In the opening scene of “The Crucible”, the playwright reveals insight into John and Elizabeths troubled marriage through Elizabeths subtle passive-aggressive gestures, Johns incoherent ramblings, and his emotional explosion at the end showing his frustration.
Tension between the two immediately increases when John Proctor comes home late. Apparently, Elizabeth knows about Johns extramarital affair with Abigail. Elizabeths annoyance is seen when Proctor states, Oh, is it [a rabbit]! In Jonathans trap? Elizabeth replies sarcastically, No, she walked into the house this afternoon; I found her sittin in the corner like she come to visit.When John gets up and kisses Elizabeth, she rejects him further by sampling receiving his gesture. Disappointed and somewhat aware of his wifes unspoken displeasure, he sits down. The mood has become awkward. John makes small talk, stating, Its winter in here yet. On Sunday let you come with me, and well walk the farm together; I never see such a load of flowers on the earth. Lilacs have a purple smell. Lilac is the smell of nightfall, I think. Massachusetts is a beauty in the spring! The winter remark refers to the cold atmosphere of the two spouses; they are talking together but are not communicating anything worthwhile. His unfocused rambling does not successfully establish common ground between the two.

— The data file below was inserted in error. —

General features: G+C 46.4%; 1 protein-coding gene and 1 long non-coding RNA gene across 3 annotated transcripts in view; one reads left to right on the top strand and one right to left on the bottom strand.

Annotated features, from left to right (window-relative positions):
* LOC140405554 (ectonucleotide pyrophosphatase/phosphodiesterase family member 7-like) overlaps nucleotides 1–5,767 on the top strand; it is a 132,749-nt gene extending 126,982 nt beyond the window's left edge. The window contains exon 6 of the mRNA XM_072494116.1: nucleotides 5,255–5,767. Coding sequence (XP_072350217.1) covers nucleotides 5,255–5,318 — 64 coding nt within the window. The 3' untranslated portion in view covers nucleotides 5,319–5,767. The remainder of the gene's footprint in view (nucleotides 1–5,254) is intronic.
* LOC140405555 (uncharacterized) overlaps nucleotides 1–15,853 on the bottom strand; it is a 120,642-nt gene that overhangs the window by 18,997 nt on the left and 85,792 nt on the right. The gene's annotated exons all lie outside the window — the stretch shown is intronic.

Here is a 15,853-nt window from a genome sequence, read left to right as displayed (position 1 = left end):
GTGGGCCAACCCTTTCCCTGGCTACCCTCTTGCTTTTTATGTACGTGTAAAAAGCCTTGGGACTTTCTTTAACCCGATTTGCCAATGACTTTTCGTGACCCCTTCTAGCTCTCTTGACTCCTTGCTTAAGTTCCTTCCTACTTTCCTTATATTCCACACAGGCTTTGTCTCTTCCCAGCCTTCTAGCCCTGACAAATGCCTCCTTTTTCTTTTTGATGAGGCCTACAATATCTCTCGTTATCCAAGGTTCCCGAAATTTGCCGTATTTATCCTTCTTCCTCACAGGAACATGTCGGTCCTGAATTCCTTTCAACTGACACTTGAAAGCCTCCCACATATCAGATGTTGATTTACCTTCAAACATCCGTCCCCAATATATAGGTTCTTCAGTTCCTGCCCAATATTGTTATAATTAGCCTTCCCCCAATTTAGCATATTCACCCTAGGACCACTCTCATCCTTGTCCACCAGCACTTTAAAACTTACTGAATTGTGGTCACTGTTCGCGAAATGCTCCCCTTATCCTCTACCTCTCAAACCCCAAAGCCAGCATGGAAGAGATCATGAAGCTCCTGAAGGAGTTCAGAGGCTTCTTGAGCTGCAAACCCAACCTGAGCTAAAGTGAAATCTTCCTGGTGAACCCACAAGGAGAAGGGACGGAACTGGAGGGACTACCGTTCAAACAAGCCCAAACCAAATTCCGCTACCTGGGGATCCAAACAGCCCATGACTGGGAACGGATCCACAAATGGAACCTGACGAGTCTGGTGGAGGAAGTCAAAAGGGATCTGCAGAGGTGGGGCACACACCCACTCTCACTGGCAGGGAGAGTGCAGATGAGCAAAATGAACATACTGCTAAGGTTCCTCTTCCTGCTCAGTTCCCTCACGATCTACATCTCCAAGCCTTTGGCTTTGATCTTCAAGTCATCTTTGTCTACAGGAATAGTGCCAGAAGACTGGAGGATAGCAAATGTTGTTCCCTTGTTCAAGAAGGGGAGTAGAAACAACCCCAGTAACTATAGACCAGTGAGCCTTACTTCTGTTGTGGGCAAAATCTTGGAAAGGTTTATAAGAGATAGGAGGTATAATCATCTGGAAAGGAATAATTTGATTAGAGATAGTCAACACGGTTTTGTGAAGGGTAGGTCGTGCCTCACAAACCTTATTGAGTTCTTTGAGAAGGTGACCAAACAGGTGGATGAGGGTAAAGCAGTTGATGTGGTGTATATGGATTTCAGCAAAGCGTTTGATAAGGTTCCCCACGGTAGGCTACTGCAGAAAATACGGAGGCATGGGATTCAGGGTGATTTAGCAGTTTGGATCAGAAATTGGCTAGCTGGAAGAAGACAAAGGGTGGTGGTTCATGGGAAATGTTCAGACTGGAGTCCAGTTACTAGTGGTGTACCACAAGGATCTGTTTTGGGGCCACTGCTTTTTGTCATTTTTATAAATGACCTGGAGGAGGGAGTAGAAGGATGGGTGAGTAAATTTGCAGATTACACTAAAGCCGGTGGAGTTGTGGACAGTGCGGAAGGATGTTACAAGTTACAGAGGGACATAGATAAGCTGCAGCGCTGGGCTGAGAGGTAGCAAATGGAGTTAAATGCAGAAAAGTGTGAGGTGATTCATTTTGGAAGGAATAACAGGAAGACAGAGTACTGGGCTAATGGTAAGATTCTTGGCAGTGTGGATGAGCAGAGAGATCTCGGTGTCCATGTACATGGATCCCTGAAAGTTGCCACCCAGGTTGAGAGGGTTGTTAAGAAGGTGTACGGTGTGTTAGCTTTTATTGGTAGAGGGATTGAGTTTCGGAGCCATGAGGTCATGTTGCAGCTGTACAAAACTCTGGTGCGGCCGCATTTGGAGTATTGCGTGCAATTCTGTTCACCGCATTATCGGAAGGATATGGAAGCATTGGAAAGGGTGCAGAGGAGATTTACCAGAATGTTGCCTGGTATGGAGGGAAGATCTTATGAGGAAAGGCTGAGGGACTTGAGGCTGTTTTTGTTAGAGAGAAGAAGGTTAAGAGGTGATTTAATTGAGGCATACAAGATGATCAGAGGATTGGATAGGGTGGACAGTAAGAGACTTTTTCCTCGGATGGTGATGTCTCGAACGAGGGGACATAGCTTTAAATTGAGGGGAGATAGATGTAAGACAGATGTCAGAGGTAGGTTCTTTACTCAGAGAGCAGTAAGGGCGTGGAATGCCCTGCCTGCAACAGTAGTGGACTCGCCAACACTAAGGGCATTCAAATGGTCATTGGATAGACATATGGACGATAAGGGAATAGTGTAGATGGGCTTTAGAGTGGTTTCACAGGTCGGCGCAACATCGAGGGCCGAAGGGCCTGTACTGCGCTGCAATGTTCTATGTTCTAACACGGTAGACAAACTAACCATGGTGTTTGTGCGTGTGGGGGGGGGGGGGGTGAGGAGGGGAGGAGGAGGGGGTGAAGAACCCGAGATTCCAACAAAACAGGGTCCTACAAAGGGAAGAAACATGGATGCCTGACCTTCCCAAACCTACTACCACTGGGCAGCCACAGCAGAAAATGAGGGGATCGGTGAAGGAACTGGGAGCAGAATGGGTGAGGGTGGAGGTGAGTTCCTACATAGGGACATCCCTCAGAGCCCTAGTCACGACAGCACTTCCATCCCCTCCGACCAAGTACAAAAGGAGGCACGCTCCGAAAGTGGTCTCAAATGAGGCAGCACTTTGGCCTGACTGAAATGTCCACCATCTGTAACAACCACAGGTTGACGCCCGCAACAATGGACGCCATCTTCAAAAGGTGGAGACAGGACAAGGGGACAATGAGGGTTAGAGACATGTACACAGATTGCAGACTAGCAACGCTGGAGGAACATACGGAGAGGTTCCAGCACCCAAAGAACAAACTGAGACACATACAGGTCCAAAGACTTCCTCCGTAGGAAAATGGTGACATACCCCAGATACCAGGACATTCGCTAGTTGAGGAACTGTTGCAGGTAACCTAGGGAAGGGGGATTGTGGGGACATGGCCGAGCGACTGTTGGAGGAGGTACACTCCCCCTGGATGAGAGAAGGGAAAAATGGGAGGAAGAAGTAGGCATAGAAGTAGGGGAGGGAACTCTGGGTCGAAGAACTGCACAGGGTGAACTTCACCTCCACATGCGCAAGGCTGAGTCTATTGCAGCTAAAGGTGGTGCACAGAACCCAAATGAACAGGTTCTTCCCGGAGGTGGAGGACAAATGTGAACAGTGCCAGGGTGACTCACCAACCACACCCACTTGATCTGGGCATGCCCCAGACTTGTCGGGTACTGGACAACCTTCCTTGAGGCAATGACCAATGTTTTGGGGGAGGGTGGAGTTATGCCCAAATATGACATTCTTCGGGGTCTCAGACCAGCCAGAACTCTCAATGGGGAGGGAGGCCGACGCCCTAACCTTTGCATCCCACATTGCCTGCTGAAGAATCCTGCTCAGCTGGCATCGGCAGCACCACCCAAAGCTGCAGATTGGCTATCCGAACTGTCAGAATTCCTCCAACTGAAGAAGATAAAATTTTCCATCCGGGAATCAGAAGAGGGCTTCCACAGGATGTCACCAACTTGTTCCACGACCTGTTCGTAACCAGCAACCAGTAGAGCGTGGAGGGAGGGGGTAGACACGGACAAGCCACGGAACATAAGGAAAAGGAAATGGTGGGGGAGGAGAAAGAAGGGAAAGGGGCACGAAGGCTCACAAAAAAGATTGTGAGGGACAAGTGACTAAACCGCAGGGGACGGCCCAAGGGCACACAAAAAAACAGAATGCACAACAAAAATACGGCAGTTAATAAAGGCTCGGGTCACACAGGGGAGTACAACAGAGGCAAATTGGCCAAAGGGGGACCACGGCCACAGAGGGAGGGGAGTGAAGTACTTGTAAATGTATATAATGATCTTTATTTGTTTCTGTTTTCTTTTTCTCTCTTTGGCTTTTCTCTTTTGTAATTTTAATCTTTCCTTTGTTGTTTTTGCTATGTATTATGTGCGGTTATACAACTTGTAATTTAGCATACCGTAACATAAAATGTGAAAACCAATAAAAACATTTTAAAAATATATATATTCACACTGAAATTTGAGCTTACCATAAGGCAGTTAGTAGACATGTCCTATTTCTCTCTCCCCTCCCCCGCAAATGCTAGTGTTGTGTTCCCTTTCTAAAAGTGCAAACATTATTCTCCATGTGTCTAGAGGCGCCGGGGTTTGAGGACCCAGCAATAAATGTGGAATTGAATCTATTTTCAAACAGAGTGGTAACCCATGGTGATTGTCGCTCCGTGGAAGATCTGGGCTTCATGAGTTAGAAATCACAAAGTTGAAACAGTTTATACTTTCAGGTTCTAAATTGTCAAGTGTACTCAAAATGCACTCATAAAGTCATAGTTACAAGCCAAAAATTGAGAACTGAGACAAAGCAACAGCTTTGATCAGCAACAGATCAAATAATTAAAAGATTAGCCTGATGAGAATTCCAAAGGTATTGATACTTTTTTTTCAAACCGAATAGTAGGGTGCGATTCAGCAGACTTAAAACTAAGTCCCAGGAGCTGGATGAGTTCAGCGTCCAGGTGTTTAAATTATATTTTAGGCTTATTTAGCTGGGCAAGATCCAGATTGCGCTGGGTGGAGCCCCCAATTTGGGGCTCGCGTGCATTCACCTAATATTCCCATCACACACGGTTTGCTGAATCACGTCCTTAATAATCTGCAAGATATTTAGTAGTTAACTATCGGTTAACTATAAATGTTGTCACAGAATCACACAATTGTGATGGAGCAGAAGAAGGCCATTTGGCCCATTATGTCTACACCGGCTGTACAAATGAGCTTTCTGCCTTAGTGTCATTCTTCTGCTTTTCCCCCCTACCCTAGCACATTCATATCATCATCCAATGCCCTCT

He turns to her and watches her. A sense of their separation rises, states the stage directions. Proctor asks, I think youre sad again. Are you? Elizabeth, reluctant to cause an argument, replies, You come so late I thought youd gone to Salem this afternoon. However, her attempts are futile because Proctor is set off by Elizabeths blunt remark, Mary Warrens there [at Salem] today. He screams, Whyd you let her? Your heard me forbid her to go to Salem any more!Insight into their troubled marriage continues when Elizabeth loses all faith in him when Proctor replies For a moment alone [I was alone with her], aye and Elizabeth replies, Why, then, it is not as you told me. Proctor becomes violent again, warning Elizabeth not to judge him anymore.
Miller, Arthur. The Crucible. New York: Penguin, 1952.
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